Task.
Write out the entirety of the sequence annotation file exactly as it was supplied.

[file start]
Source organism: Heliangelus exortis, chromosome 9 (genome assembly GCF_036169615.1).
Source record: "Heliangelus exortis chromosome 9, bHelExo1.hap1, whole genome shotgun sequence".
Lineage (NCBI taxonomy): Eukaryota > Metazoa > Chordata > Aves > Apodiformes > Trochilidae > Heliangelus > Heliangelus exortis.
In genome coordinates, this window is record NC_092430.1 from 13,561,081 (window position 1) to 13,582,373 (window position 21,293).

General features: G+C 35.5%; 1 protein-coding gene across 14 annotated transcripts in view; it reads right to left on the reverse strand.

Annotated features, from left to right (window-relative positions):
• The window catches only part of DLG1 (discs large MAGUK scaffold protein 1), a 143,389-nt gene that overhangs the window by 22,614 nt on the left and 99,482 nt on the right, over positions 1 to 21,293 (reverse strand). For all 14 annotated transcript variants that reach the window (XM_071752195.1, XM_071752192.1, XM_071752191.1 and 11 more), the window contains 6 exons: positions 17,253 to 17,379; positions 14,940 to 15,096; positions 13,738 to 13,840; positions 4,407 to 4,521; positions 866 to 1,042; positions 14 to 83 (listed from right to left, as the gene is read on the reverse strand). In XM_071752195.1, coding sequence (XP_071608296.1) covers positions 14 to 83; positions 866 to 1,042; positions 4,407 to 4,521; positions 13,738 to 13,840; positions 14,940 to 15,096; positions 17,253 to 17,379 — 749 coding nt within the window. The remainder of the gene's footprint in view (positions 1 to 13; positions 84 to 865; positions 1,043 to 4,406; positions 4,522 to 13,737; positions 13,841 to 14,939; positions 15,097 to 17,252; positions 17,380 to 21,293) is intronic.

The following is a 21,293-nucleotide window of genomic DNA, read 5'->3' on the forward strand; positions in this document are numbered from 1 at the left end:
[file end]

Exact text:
Source organism: Heliangelus exortis, chromosome 9 (genome assembly GCF_036169615.1).
Source record: "Heliangelus exortis chromosome 9, bHelExo1.hap1, whole genome shotgun sequence".
Lineage (NCBI taxonomy): Eukaryota > Metazoa > Chordata > Aves > Apodiformes > Trochilidae > Heliangelus > Heliangelus exortis.
In genome coordinates, this window is record NC_092430.1 from 13,561,081 (window position 1) to 13,582,373 (window position 21,293).

General features: G+C 35.5%; 1 protein-coding gene across 14 annotated transcripts in view; it reads right to left on the reverse strand.

Annotated features, from left to right (window-relative positions):
• The window catches only part of DLG1 (discs large MAGUK scaffold protein 1), a 143,389-nt gene that overhangs the window by 22,614 nt on the left and 99,482 nt on the right, over positions 1 to 21,293 (reverse strand). For all 14 annotated transcript variants that reach the window (XM_071752195.1, XM_071752192.1, XM_071752191.1 and 11 more), the window contains 6 exons: positions 17,253 to 17,379; positions 14,940 to 15,096; positions 13,738 to 13,840; positions 4,407 to 4,521; positions 866 to 1,042; positions 14 to 83 (listed from right to left, as the gene is read on the reverse strand). In XM_071752195.1, coding sequence (XP_071608296.1) covers positions 14 to 83; positions 866 to 1,042; positions 4,407 to 4,521; positions 13,738 to 13,840; positions 14,940 to 15,096; positions 17,253 to 17,379 — 749 coding nt within the window. The remainder of the gene's footprint in view (positions 1 to 13; positions 84 to 865; positions 1,043 to 4,406; positions 4,522 to 13,737; positions 13,841 to 14,939; positions 15,097 to 17,252; positions 17,380 to 21,293) is intronic.

The following is a 21,293-nucleotide window of genomic DNA, read 5'->3' on the forward strand; positions in this document are numbered from 1 at the left end: